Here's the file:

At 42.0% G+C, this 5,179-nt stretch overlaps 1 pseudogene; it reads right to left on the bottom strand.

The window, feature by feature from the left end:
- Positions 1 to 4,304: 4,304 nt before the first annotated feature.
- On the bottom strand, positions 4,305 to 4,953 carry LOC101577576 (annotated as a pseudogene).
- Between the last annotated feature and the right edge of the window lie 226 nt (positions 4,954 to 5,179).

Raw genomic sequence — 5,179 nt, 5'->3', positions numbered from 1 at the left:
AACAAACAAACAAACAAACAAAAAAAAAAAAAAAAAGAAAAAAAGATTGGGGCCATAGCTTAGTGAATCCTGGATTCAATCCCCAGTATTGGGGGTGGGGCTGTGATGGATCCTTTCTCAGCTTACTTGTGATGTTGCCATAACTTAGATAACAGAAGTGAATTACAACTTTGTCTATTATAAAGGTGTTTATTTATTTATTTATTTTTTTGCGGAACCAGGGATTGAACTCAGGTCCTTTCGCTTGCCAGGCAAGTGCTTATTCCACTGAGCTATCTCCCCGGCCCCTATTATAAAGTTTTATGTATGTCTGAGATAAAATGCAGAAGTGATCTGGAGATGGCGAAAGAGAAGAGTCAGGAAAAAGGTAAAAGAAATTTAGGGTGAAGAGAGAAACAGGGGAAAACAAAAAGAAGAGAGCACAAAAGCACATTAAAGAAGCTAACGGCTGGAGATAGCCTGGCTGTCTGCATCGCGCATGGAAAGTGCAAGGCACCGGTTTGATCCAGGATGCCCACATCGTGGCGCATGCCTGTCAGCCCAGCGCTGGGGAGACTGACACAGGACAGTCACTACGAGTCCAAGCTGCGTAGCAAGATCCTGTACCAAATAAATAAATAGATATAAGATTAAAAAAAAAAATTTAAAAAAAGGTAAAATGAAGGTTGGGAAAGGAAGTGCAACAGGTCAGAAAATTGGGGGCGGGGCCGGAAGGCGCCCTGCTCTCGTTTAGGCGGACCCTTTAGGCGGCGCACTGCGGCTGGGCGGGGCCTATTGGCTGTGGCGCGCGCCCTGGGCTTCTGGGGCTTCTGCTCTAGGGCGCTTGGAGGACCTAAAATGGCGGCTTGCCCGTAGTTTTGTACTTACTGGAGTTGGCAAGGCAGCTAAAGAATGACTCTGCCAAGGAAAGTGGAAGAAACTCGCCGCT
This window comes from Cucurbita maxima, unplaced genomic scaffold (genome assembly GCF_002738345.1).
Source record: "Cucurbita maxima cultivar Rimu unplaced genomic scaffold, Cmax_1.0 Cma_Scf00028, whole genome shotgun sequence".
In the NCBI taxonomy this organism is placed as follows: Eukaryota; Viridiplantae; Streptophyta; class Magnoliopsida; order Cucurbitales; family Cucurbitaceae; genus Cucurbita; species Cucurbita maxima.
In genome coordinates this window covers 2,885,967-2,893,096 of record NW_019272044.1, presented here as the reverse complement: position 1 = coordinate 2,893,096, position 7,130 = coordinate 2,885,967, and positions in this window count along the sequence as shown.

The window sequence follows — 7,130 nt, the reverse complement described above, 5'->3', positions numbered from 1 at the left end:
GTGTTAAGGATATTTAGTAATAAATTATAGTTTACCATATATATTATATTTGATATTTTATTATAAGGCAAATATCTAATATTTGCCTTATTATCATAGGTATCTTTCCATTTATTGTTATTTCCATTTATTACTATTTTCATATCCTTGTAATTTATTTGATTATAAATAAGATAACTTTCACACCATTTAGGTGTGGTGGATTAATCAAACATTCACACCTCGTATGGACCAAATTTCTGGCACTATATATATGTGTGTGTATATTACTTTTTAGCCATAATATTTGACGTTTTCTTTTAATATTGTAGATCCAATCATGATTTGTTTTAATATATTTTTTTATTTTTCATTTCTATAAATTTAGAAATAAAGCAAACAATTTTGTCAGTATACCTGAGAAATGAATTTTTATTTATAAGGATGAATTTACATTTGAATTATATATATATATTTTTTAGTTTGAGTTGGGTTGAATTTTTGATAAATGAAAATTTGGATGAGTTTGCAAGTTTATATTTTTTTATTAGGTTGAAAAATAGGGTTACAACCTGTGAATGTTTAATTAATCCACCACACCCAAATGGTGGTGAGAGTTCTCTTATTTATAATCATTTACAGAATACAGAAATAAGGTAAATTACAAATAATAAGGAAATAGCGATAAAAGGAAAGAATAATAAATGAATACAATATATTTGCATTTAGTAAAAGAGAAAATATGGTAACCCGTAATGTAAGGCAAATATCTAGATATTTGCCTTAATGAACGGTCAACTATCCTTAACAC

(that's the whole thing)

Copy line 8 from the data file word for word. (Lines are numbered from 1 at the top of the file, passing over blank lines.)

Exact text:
This window comes from Cucurbita maxima, unplaced genomic scaffold (genome assembly GCF_002738345.1).